Bon Voyage!

Posted in Administrative on 29 January 2009 by theempireofthemind

Due to my travel today to Amman to begin a semester abroad, my posting on The Empire of the Mind will be suspended for the time being. I’m sorry I didn’t get a chance to write a follow-up entry to my “Coming Up” post, but maybe I’ll get a chance to once I get to Jordan. I hope to continue posting once I do, and to start my “Empire in Jordan” segment as soon as possible. Until then, iepoch and ftfuchs will be around to answer your questions by e-mail and keep you spellbound and entertained.

Iepoch will serve as Acting Moderator until I establish a reliable internet connection. I’ll see you then. Stay safe and stay informed!


Coming Soon…

Posted in Administrative on 23 January 2009 by theempireofthemind

Sorry for the extended break – I’ve been away for the last week. Anyway, I just wanted to give you a sneak preview of what you’ll be finding here at Empire over the next few days, or whenever I get some time to post:

-A recap of the inauguration – mixed-up oath and all – and, of course, an analysis of Barack Obama’s speech

-An assessment of the goings-on in Gaza.

-News and analysis regarding the new Obama Administration

-Updates on Congress’s activities, including the stimulus package.

Until then, keep checking back!

Senate Dems Reverse on Burris

Posted in Commentary, National on 12 January 2009 by theempireofthemind

The Washington Post is reporting this afternoon that Senate Democrats will probably seat Roland Burris later this week, after meeting with his lawyers today and deciding that his paperwork is sufficient. In hindsight, Democratic leaders probably handled this situation about as well as they could have. No one can blame Harry Reid (and Barack Obama) for expressing strong reservations about seating a Senate¬† appointee of an indicted (and now, impeached) governor, who didn’t even have the signature of the Illinois secretary of state to verify his selection. Although I think Burris should not have accepted the nomination (although his reported mausoleum decorated with his accomplishments makes one think that this guy might occassionally let his ambition get the better of him), he handled the situation with grace, acknowledging that neither he nor his race were an issue, but the governor who appointed him. This gave Harry Reid wiggle room to change his objection to the lack of a verification signature, which now appears to be in order, all the while making sure that Burris was in no way tainted by the Blagojevich scandal. The people of Illinois win the day.

What’s on the Horizon?

Posted in Commentary, International, National on 11 January 2009 by theempireofthemind

Hey, gang. Sorry for being silent for so long. I’ve had much more on my plate recently than I expected to have. Luckily I’m snowed in today, so I don’t have many excuses not to write. Here’s my list of possible surprises that could be among the headlines in 2009, in no particular order:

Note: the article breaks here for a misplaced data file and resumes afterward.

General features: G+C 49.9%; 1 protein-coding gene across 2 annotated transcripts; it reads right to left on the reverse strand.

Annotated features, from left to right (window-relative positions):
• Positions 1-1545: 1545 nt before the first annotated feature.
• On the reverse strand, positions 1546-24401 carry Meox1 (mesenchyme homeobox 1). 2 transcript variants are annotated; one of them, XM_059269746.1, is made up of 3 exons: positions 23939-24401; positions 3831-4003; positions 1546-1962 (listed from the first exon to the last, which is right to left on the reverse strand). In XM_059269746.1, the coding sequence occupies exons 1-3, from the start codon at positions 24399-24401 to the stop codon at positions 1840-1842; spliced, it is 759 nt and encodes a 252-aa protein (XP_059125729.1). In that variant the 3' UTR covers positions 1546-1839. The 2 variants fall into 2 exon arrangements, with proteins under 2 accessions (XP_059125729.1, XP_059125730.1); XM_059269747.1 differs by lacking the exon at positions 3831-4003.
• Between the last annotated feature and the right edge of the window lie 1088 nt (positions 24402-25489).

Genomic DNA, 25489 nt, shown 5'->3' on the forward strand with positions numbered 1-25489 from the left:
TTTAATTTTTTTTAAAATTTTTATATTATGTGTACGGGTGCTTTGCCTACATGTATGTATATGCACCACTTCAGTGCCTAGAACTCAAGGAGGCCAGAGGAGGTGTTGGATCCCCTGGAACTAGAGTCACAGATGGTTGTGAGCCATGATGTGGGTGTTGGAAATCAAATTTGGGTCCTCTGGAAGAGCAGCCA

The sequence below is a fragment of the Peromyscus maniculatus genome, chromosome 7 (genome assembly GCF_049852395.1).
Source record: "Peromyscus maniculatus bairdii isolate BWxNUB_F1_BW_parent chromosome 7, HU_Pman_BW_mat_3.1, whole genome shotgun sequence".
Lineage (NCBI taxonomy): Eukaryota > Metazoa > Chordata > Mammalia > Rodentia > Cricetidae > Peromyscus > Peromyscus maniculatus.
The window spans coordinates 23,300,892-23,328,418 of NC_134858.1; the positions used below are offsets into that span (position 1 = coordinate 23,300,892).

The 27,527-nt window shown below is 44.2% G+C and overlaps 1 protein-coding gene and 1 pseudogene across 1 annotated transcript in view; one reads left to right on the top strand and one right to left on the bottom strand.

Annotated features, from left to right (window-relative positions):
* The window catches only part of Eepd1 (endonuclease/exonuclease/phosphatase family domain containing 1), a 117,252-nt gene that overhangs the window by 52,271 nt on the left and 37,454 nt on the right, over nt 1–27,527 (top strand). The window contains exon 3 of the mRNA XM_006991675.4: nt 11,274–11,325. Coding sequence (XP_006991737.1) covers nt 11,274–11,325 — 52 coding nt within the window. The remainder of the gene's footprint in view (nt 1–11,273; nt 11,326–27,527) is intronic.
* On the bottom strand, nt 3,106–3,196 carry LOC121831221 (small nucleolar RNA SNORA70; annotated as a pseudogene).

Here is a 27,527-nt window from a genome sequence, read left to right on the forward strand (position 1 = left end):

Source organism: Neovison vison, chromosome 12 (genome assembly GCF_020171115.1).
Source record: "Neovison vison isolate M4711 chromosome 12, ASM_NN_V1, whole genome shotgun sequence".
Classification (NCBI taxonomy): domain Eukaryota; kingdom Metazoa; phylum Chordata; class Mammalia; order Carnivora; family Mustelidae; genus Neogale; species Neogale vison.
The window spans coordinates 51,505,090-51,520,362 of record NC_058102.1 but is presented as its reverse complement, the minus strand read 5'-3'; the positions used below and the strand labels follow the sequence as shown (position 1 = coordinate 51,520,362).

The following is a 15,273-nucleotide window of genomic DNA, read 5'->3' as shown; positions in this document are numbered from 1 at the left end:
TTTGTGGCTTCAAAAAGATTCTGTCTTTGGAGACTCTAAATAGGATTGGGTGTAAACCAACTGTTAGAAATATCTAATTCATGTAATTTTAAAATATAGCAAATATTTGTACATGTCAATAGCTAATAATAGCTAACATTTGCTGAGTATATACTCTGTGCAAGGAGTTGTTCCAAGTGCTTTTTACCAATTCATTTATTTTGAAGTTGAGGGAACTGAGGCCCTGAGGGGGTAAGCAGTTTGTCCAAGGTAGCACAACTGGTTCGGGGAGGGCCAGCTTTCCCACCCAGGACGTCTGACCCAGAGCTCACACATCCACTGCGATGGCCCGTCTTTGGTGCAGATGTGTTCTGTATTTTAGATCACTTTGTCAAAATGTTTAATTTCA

1. The Defeat of Ahmadinejad – Yes, he may actually lose this June’s presidential election. He’s been targeted for much of the blame behind Iran’s economic woes. Plus, most of the populace isn’t nearly as anti-American as he is, and they’re concerned that his antics could seriously damage Iran’s future prospects. However, while there are several candidates who could plausibly beat Ahmadinejad, including reformer Mehdi Karroubi and former president Mohammad Khatami, opposition is not much united. Also, Ahmadinejad enjoys the support of Iran’s supreme leader, Ayatollah Khamenei – at least for the time being.

2. Progress Toward Peace in Israel and Palestine – Don’t fall off your chairs, now. I know this sounds unlikely, given the recent escalation of violence in Gaza. But 2009 has only just begun. Israel will not stop wanting to get rid of Hamas anytime soon (nor will they stop having good reason to do so), but elections in both Israel and the Palestinian Authority could relax tension if moderates gain ground (Tzipi Livni’s Kadima in Israel and Mahmoud Abbas’ Fatah in Palestine). Plus, sources keep hinting at a possible Israel-Syria peace treaty; this would be pretty Earth-shattering, given the historical animosity between the two, and the fact that it could change the balance of the region, given that Syria would be stretching its ties with ally Iran.

3. A Minor Meltdown in China – Most people have been touting China’s economic strength recently, and rightly so. However, with GDP growth rates possibly falling below the “magic number” 7% mark this fiscal year, unrest could grow, particularly among already struggling farmers. Also, soaring loan default rates, partially due to loans to failing state-owned enterprises, could cause China’s financial system to collapse. This would put a strain on a Communist Party already stressed by devolution of power to the provinces and minority groups. This may be a trying year for them.